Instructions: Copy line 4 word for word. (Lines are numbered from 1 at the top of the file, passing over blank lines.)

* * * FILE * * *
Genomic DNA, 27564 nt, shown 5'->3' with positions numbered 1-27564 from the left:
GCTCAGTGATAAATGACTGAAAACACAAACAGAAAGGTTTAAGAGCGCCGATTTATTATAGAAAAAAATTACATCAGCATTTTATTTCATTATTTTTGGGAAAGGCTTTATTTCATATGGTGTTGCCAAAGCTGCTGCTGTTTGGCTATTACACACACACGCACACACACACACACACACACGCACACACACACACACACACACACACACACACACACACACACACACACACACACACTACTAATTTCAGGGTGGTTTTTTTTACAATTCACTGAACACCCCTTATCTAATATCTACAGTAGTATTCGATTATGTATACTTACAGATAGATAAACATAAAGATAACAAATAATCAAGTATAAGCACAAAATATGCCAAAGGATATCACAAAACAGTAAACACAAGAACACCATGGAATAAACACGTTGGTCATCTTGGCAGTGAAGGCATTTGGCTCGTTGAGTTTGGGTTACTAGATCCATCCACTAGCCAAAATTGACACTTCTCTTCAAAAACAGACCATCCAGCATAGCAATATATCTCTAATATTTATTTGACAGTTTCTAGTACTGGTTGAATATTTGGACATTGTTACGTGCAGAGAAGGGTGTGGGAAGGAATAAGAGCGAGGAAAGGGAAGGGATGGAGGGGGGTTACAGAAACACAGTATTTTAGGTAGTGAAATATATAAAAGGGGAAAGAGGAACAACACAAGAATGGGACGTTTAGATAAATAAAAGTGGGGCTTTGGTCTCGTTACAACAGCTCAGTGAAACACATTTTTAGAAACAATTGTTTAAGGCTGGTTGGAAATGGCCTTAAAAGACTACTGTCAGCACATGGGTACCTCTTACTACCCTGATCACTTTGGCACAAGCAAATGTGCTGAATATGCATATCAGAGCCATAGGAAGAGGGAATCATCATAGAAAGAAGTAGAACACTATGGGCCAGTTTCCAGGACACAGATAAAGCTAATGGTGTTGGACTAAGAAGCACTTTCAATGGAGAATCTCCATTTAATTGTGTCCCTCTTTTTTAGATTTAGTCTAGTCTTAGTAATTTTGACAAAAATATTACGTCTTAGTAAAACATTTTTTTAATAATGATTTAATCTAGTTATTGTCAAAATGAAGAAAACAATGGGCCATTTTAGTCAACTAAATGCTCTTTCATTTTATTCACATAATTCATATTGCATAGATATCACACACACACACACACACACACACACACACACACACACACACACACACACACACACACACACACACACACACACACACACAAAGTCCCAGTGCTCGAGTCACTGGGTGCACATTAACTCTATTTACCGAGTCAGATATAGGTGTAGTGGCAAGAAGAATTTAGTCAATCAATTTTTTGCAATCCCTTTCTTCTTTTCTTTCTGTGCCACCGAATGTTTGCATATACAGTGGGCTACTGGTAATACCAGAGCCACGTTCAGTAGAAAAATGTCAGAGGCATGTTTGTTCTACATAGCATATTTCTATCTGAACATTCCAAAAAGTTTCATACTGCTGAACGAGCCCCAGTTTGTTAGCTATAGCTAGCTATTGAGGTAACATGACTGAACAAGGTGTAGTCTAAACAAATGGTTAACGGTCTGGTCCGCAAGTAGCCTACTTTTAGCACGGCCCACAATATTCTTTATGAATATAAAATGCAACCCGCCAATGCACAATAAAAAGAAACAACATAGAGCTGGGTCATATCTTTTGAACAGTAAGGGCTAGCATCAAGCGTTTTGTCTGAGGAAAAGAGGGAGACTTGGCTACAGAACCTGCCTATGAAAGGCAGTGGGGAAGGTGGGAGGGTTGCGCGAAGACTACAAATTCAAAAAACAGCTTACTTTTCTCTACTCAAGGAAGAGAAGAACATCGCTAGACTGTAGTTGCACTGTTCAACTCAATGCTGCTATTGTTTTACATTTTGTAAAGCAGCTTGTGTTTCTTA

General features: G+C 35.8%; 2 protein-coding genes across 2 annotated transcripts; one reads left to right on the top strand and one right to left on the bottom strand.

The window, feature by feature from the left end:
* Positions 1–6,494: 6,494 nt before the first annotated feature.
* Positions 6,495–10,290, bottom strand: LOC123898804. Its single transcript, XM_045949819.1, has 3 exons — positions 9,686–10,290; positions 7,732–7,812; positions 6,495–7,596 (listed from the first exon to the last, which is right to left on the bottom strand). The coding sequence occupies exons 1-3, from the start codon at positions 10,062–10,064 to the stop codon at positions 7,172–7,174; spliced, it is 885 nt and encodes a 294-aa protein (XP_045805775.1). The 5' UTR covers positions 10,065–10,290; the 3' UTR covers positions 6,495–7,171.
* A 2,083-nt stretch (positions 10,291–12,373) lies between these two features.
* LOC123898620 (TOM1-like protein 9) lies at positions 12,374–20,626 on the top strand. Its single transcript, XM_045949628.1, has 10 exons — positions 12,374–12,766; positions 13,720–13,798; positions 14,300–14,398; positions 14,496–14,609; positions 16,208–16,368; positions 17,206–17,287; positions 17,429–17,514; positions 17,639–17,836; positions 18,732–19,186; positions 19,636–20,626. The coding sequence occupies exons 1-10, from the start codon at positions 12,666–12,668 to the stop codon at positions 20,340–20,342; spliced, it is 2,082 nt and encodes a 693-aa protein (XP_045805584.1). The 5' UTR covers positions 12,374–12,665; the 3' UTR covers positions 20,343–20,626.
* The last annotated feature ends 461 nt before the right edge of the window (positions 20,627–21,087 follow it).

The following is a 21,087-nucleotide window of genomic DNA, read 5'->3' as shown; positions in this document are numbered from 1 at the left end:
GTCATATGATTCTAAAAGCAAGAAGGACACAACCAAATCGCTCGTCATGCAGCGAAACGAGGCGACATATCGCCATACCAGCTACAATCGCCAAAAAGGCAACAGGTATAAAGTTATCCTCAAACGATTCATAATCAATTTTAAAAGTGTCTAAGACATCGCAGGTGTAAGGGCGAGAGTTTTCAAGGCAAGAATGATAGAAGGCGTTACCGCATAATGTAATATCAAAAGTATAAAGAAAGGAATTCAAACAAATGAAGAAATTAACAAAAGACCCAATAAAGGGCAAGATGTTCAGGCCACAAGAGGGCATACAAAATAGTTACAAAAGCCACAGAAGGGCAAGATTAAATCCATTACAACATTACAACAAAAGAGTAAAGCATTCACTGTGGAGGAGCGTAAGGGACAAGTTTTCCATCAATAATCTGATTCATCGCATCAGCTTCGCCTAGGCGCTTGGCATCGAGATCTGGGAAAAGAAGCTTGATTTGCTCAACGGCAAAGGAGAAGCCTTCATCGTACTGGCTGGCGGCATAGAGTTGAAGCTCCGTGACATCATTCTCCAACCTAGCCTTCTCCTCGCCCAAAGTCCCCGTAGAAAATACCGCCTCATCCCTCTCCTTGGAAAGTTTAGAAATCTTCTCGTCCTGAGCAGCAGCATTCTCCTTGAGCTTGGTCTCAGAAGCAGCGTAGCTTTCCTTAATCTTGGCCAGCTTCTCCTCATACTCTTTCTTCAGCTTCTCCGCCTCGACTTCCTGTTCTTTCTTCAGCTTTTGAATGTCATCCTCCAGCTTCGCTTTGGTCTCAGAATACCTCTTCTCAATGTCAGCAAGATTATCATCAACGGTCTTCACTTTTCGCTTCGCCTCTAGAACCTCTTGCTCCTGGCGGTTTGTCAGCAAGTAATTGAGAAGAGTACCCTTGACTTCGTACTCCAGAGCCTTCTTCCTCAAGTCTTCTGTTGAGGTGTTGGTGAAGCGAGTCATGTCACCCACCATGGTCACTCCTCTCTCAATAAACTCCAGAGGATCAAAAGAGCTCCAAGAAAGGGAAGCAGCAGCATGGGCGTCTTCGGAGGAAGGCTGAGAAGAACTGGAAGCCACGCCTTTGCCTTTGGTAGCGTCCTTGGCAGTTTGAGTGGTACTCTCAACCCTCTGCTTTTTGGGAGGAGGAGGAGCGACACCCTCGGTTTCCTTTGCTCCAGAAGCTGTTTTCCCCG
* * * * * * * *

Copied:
The window, feature by feature from the left end: